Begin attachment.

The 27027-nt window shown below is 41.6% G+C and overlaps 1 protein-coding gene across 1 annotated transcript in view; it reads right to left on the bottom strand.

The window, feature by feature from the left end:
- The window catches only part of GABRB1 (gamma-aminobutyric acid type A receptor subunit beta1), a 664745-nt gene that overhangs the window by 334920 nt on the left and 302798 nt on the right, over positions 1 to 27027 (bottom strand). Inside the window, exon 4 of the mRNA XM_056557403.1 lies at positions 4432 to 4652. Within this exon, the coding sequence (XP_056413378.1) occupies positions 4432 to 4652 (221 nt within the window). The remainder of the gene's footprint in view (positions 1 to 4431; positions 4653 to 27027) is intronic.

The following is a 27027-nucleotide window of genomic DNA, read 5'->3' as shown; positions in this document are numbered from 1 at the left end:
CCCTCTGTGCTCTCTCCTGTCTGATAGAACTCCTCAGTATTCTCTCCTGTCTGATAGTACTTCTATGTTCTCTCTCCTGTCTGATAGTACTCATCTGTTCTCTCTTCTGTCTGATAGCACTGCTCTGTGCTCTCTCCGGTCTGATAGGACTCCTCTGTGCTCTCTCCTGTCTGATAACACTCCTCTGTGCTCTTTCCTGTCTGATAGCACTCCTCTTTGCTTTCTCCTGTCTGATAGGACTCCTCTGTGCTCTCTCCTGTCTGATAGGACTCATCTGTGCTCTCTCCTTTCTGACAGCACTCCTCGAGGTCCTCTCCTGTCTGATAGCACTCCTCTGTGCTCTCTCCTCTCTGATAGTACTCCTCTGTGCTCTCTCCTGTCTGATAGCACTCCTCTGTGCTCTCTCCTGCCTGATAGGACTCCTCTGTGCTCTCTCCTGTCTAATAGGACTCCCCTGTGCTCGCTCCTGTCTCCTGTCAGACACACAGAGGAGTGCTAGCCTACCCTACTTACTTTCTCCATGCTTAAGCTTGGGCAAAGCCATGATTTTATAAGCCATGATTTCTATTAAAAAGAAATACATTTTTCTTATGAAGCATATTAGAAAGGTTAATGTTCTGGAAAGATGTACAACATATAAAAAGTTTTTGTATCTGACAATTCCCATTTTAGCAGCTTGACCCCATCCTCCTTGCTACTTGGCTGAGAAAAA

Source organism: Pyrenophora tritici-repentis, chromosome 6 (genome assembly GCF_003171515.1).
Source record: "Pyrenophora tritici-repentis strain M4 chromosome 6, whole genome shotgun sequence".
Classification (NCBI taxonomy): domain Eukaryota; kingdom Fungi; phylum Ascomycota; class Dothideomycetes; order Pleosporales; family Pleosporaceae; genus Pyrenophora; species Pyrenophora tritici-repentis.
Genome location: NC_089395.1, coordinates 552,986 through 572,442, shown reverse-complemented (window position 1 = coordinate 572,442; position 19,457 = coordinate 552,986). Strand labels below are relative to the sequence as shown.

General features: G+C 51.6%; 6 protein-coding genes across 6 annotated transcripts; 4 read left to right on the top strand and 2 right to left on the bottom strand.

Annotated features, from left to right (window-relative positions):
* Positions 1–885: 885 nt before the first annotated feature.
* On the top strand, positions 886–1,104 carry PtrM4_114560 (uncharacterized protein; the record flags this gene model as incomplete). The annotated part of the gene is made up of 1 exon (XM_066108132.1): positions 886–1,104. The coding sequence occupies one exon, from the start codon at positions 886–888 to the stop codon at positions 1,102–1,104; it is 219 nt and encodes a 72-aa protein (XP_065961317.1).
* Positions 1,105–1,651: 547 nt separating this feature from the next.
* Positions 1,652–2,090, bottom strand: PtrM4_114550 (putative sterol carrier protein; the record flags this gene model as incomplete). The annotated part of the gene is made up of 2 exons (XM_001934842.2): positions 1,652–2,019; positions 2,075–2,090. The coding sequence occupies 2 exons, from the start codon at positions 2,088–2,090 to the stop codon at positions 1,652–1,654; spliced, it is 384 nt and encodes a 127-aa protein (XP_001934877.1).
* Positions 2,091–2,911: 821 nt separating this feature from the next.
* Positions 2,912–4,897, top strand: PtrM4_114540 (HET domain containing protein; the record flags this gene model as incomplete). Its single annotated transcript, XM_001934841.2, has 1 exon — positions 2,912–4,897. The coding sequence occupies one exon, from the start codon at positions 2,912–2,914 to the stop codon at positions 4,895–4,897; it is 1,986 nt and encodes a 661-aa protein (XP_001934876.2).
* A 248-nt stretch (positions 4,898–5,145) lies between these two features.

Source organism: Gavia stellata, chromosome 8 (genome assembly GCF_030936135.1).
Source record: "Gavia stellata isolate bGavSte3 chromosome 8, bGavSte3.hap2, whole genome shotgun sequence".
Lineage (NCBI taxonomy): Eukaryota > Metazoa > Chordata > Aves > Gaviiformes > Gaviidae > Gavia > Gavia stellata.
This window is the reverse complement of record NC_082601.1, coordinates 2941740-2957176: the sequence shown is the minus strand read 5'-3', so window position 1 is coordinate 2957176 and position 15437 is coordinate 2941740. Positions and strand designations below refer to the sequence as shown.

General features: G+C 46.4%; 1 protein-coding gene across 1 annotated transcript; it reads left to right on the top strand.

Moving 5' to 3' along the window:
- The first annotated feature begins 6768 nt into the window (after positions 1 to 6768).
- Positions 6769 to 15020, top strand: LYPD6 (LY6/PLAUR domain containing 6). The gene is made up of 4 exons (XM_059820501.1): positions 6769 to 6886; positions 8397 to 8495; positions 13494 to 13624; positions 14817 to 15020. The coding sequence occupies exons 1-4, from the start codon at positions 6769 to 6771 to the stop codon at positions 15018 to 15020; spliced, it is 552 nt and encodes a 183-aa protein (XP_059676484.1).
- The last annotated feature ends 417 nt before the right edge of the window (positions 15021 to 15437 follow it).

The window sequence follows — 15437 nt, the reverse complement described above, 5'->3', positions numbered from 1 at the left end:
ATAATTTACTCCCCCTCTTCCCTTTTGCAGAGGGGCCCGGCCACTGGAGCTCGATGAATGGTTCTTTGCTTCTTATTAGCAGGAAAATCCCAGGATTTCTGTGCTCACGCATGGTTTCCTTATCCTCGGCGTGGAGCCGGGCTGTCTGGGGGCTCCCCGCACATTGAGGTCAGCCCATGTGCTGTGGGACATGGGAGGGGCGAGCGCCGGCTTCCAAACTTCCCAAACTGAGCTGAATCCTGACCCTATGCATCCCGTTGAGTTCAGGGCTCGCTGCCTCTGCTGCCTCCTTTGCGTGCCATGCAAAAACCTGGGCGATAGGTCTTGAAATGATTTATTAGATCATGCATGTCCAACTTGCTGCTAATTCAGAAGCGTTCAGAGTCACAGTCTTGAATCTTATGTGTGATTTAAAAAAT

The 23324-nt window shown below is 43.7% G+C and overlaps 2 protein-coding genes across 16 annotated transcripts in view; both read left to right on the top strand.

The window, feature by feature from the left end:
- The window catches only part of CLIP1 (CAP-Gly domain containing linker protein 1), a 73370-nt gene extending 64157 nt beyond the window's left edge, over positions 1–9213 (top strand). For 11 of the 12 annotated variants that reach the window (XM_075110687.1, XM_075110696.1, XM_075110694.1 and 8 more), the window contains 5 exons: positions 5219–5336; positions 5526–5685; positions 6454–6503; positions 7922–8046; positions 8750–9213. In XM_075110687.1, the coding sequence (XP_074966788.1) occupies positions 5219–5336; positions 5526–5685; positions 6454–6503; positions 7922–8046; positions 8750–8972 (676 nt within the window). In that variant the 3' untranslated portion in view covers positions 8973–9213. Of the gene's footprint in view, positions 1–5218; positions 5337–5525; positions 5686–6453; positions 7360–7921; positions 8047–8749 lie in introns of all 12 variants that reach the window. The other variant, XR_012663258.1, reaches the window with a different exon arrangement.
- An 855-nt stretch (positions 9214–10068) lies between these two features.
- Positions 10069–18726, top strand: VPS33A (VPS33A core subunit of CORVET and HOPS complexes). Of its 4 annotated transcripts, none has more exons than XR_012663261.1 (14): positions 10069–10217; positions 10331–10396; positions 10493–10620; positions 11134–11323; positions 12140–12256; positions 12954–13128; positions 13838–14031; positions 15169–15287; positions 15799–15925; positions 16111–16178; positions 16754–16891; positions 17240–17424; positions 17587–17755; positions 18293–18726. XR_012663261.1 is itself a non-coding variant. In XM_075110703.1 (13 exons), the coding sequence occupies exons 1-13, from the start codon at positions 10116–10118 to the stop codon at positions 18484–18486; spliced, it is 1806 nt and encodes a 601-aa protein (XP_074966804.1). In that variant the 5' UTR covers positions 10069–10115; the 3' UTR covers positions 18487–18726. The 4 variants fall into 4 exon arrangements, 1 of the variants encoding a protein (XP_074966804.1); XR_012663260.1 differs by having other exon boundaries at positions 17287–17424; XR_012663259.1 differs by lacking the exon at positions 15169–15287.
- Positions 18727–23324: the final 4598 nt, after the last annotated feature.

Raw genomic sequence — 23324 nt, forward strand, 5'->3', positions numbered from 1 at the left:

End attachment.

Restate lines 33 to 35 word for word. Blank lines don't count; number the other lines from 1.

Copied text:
- An 855-nt stretch (positions 9214–10068) lies between these two features.
- Positions 10069–18726, top strand: VPS33A (VPS33A core subunit of CORVET and HOPS complexes). Of its 4 annotated transcripts, none has more exons than XR_012663261.1 (14): positions 10069–10217; positions 10331–10396; positions 10493–10620; positions 11134–11323; positions 12140–12256; positions 12954–13128; positions 13838–14031; positions 15169–15287; positions 15799–15925; positions 16111–16178; positions 16754–16891; positions 17240–17424; positions 17587–17755; positions 18293–18726. XR_012663261.1 is itself a non-coding variant. In XM_075110703.1 (13 exons), the coding sequence occupies exons 1-13, from the start codon at positions 10116–10118 to the stop codon at positions 18484–18486; spliced, it is 1806 nt and encodes a 601-aa protein (XP_074966804.1). In that variant the 5' UTR covers positions 10069–10115; the 3' UTR covers positions 18487–18726. The 4 variants fall into 4 exon arrangements, 1 of the variants encoding a protein (XP_074966804.1); XR_012663260.1 differs by having other exon boundaries at positions 17287–17424; XR_012663259.1 differs by lacking the exon at positions 15169–15287.
- Positions 18727–23324: the final 4598 nt, after the last annotated feature.